In celebration of the US Independence Day on July 4, tourists will be able to climb up to the top of the Statue of Liberty today, for the first time in eight years. Climbing to the crown was banned after the September 11 terror attacks in 2001.
In New York Harbour, Lady Liberty's crown re-opens to the public on Saturday, coinciding with the Fourth of July holiday, and will remain open for two years only.
The crown, the highest accessible part of the statue, is the last part of the statue to open to the public after being shut down in the aftermath of the September 11, 2001 attacks in New York City.
The authorities, however, are still cautious. If the statue ever needs to be evacuated in an emergency, the stairway comprising 354 steps is the only way out. That's why only 200 people will be allowed to go to the top every day, and then only ten at a time.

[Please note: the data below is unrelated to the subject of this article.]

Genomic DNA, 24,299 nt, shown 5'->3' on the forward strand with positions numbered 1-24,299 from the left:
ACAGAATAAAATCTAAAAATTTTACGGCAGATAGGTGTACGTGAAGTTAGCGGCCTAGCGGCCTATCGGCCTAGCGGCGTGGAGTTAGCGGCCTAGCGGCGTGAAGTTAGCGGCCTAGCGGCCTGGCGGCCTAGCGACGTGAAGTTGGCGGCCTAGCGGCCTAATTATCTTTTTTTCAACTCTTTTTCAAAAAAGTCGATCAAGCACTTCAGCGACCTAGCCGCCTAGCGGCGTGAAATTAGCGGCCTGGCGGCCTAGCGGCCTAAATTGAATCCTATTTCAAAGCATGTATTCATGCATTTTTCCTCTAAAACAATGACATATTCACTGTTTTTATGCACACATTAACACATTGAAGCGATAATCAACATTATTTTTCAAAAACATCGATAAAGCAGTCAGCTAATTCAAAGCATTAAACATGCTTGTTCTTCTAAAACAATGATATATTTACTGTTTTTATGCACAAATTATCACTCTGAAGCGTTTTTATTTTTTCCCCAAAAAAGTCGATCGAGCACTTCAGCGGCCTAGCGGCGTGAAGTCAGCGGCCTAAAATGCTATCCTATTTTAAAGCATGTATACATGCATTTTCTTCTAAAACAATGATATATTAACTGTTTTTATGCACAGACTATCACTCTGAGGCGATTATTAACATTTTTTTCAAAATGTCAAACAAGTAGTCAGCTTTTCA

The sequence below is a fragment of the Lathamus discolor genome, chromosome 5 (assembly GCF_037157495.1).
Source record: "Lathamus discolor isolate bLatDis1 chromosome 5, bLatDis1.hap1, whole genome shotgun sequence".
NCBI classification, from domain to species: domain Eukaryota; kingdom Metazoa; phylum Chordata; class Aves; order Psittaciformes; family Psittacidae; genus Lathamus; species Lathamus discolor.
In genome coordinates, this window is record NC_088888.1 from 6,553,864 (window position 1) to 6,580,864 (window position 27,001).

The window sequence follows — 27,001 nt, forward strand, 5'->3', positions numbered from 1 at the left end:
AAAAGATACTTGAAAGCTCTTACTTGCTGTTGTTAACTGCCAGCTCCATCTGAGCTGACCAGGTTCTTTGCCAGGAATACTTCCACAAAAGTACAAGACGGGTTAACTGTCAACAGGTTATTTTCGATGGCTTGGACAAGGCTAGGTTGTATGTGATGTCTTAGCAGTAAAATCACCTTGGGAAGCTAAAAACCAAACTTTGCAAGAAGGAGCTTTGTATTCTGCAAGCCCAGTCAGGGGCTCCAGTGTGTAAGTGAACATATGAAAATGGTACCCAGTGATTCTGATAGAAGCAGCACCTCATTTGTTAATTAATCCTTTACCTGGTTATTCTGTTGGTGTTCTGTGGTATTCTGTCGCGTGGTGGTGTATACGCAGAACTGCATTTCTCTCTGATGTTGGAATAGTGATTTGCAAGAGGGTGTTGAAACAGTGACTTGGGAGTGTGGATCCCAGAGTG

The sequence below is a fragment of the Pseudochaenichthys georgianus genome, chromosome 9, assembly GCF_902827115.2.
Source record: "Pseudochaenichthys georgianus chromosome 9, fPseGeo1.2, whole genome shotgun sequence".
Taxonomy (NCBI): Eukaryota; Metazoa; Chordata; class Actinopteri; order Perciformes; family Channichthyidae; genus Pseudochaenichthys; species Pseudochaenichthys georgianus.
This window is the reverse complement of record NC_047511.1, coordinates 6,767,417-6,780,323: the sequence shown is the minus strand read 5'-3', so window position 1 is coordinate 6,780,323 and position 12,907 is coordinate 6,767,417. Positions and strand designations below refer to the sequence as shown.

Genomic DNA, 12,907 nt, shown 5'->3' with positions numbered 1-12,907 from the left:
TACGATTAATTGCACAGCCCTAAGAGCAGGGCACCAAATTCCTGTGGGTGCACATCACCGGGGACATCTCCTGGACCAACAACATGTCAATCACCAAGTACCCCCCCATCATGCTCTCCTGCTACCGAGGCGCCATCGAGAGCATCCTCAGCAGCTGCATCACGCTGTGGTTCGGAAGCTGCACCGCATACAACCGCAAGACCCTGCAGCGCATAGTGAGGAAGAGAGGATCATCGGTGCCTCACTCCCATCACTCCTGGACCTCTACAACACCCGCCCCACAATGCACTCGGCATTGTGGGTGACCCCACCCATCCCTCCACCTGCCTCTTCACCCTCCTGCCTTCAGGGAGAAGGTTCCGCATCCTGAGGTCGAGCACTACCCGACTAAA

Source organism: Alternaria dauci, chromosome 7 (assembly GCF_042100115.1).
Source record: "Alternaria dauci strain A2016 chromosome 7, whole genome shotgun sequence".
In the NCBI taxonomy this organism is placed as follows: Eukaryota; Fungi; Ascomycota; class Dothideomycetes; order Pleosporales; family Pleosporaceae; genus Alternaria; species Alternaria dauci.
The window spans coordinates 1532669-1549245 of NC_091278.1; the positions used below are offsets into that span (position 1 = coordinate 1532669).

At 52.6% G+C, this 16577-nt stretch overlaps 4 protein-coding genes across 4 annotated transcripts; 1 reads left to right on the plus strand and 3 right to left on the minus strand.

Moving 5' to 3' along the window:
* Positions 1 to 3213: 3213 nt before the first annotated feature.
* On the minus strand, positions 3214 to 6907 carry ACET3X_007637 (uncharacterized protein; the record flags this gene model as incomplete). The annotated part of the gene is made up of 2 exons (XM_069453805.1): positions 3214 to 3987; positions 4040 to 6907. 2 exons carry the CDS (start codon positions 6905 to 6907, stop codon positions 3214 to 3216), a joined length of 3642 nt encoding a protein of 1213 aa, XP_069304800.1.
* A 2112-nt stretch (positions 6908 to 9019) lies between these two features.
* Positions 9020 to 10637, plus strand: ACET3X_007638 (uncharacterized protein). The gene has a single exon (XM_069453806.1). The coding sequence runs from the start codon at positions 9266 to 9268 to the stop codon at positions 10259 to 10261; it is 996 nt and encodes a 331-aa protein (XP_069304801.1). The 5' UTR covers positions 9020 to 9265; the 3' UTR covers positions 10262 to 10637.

A security guard interviewed on site said, "Could you imagine being up here on that fateful day, 9/11... ? That panic we had to get down those stairs. So that's one of the reasons for this small number of people being allowed here, to avoid any kind of problems."
Tickets to climb up the statue went on sale on June 13, and sold out for the entire summer in just a few hours. It's no surprise - the crown's been off limits for eight years and will close again in 2011 for essential maintenance work.
Date created : 2009-07-04